Are You a Giver or a Taker?
Written by Lisa Bleich
“Are you a Giver or a Taker?” A comedian on the Insignia Cruise line, where I was cruising the Caribbean with my family early December, asked the audience this question during his last set. It wasn’t meant to be funny, but it got me thinking about where my family, friends and I fall.
For the next few weeks, each time I felt I was falling too far on the Taker side of the line, I took a moment to reflect and readjust. The concept stuck with me.
I was reading an article in The Week entitled What Wealth Does to Your Soul . The story started with a vignette about a tennis summer camp for the privileged that tried to instill a sense of giving for the greater good of community rather acting out purely selfish motives through breakfast cereal selections. Click here for the full article by Michael Lewis in the New Republic.
And of course, this got me thinking about how this idea of givers and takers relates to colleges. Colleges have subtlety shifted their supplemental questions to get at where students fall on the spectrum by not only asking Why our school?, but also asking How will you contribute? In other words, how will you be a giver and not just a taker at our school?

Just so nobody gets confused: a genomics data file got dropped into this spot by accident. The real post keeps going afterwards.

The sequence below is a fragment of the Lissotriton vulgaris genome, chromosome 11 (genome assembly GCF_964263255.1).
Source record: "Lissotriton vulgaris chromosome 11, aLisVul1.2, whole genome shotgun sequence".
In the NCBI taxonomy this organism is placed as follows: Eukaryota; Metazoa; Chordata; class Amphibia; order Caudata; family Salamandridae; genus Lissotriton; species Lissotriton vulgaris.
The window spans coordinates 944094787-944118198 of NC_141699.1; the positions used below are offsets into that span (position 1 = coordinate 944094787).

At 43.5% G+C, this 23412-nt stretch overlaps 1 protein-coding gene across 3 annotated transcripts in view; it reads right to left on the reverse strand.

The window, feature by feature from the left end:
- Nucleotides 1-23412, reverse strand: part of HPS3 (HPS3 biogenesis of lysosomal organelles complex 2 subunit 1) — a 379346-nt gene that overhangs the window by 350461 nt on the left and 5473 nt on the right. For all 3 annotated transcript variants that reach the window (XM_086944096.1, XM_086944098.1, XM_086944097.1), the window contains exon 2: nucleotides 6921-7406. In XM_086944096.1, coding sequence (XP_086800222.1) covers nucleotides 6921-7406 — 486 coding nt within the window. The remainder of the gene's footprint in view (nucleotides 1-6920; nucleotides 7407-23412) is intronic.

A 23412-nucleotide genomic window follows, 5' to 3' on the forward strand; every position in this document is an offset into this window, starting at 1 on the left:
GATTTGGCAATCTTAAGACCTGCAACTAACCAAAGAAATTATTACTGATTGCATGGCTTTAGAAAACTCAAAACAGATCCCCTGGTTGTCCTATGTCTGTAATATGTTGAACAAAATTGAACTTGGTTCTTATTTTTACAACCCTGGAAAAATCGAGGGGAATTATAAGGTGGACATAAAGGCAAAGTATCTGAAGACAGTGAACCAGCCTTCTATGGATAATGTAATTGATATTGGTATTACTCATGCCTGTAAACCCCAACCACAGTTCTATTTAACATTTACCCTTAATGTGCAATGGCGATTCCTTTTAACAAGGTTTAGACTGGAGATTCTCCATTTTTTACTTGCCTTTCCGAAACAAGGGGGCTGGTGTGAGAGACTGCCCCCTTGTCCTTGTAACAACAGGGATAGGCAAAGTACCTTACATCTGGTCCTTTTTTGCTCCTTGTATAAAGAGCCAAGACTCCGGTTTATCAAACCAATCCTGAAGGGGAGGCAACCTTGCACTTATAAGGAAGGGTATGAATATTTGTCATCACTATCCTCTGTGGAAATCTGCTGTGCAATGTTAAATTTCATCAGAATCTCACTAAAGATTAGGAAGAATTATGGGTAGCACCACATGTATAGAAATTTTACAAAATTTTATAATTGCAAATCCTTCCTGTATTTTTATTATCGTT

As I reflected back on my clients who were accepted Early to schools, many of them were givers rather than takers. My clients showed their propensity to give in various parts of the College Application Wheel (Click here for more detail) through their personal statement and supplemental essays. Below are a couple of examples.
Nick, a talented countertenor, saw his role as a performer to make connections with the audience and reach them on an emotional level. He paralleled this connection with his experience as a counselor at a bereavement camp for children who had lost a family member. In his supplemental essay he describes his vision of giving as a singer: “When I sing, I am historian and archivist, creator and innovator in the arts all at once. But most importantly I am a messenger, delivering the profound meaning and emotion captured and expressed in the arts.”
Eli, an entrepreneurial leader, created a high school flag football league in his community. He initially started the league not only to continue playing flag football in high school, but also to raise money for the Special Olympics. In his main essay to Wharton, he wrote about the many obstacles that he encountered when starting a new sports program. But as the league took off, it became much more than a place to play flag football. It became an outlet for numerous kids in his community to enjoy the game; it became a model for fundraising for the Special Olympics; and finally it became a sustainable, replicable program. Ironically, Eli developed an injury and could not play in the league that he created, but he no longer cared since it had given him and others so much.
So as you start the New Year, figure out if you are more of a giver or a taker and whenever possible, move yourself toward the giver spectrum. You will never know the unexpected ways that giving will come back to you.